Before going, we had breakfast at the ship's buffet, which had some unoriginal restaurant name like the Garden Cafe, or possibly the Cafe Garden, but which we all called Washy-Washy because one of the Filipino crew members stood by the entrance, playing a guitar and singing, to the tune of "London Bridge is Falling Down," a composition called "Washy Washy" which proclaimed the virtues of constant sanitizing, while another crew member chased after you trying to squirt hand cleaner on you before you touched anything.
This was an effort to prevent the outbreak of one of those cruise ship plagues which are so bad for the cruise business, where everyone on the cruise gets sick and has to go home. It worked, as far as that goes, but at the risk of everyone on board humming "Washy-Washy" to themselves throughout the trip, which is almost as bad.
After breakfast, we and the other zip-line enthusiasts were driven out to the mountain by Bonnie, a ball of friendly energy who combined a complete lack of knowledge about the port of Skagway with a personal inarticulateness that bordered on pathology, in her effort to detail us on the town's history. “Over there is something,” she said at one point, then pondered. “No, it’s not,” she decided. “I don’t know for sure," she finally confessed.
That is an actual quote. At one point she announced it was Wednesday, then said “What day is it for you guys?”
“It’s Wednesday for us, too,” I assured her.
Bonnie had only been in Alaska a few weeks. Most of the people I dealt with were likewise as much visitors there as me and my girl were—they were brought in to deal with the influx of summer tourists and would leave when the place froze over for the winter, most of them scheduled to go to the Caribbean to sell T-shirts and jewelry to the seasonal visitors there. So if you decide to go to Alaska to meet authentic Alaskans, however you imagine them to be, solemn natives or mighty woodsmen with majestic beards and smelly feet, don’t go by cruise ship.
At the zip line we were paired with another couple pushing retirement age. I suspect this was deliberate. We were given over to the care of a an expert zip-liner named Finn and an equally accomplished zip-lining young woman he addressed as “Aunt Carol,” even though both of them looked a year or two past legal drinking age at the most.
We soon learned that zip-lining was easy. All you have to do to get going is step off into empty space. Let me assure you, this is by no means instinctive when you are sixty feet above the ground. But we all managed it, clinging desperately to the cable that attached us to the zip line with our hands as we floated briskly to the next platform.
“Why are you using your hands?” Finn demanded. He then pin-wheeled off the platform and did a full one-eighty on the way to the next while waving at us with a psychopathic leer on his face. When we caught up with him, he told us “You guys are going to do that on the next one.”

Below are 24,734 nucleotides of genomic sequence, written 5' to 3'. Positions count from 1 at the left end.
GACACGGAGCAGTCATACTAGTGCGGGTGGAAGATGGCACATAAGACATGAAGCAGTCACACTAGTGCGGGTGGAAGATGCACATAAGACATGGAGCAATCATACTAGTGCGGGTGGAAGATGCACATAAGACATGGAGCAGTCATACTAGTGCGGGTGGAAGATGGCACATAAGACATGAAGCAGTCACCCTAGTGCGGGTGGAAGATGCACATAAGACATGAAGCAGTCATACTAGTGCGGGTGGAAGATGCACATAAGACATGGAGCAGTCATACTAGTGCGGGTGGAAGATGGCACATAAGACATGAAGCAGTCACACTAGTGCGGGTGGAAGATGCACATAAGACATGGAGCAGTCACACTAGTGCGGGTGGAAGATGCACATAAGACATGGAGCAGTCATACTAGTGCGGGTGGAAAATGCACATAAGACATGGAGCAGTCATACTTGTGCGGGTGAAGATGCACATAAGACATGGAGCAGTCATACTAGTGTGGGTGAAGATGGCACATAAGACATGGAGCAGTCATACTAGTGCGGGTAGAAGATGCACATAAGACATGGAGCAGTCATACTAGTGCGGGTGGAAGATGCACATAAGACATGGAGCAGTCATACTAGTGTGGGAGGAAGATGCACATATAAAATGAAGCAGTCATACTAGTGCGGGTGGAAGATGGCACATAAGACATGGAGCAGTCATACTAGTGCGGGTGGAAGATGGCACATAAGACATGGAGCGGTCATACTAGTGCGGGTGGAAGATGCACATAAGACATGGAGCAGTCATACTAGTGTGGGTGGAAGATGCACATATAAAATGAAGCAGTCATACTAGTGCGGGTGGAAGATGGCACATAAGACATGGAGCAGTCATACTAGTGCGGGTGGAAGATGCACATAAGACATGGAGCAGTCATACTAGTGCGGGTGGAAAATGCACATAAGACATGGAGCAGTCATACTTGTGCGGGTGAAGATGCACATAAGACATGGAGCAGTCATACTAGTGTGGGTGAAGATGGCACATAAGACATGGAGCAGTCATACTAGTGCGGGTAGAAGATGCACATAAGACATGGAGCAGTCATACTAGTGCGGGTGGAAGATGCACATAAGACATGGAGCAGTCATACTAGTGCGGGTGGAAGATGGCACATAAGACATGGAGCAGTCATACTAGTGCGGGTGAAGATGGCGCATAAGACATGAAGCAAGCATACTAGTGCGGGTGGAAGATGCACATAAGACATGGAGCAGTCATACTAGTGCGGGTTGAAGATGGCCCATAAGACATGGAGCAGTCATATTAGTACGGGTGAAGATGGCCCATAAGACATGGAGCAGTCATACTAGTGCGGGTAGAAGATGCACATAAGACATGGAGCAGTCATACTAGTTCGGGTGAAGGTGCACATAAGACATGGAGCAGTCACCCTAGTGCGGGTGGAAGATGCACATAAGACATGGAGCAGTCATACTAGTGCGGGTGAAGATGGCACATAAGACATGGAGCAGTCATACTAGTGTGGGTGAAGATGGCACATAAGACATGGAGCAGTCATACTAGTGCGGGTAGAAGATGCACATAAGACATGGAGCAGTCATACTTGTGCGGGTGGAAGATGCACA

“The intercourse we are,” I replied.
But he did get us to do some tricks. I managed to fly though the air with my hands outstretched in front of me, just like Superman, if Superman also needs to wear extremely tight, constricting underwear to remain aloft. Which, if you look at his costume closely, he might.
At Finn’s encouragement, I did a “trust fall” off one of the platforms, where you fall off backwards with your hands at your sides and trust that he has attached you to the zip line. He had.
At the end Aunt Carol offered to take a picture of me and the girl standing on the bridge over Grizzly Falls, as graduates of the Zip Line School of Arts, and managed to take the pic attached instead.
Oh, well. She belongs to the selfie generation.
Our only bad day was our day at sea on the way back from Skagway. We hit the open ocean about three in the morning and were promptly engulfed in fourteen-foot seas, which can make even a 900 foot cruise ship roll a bit. I had been on the ocean on many a snotty day before, and my girl was the Scopolamine Queen, with a patch behind each ear, so we were fine, but other passengers were not so lucky. “How are you today?” I greeted one fellow cruiser heartily in the forward elevator.
“I’m going to my room to be sick,” she replied without hesitation.
Feeling superior, I went back to my room to shave. While I had been in rough seas before, it was my first time attempting to shave in them, and a few minutes and six scraps of toilet paper later, had successfully figured out why beards are so popular with sailors.
Oh yeah, and Alaska was unbelievably beautiful. Whales spouted by the side of the ship, and we passed beaches that had more bald eagles on them than seagulls, navigated between sheer mountains where one nameless waterfall after another fell three thousand feet into the sea and sailed for days between majestic snowcaps that crowned utterly empty wilderness.
Go if you can.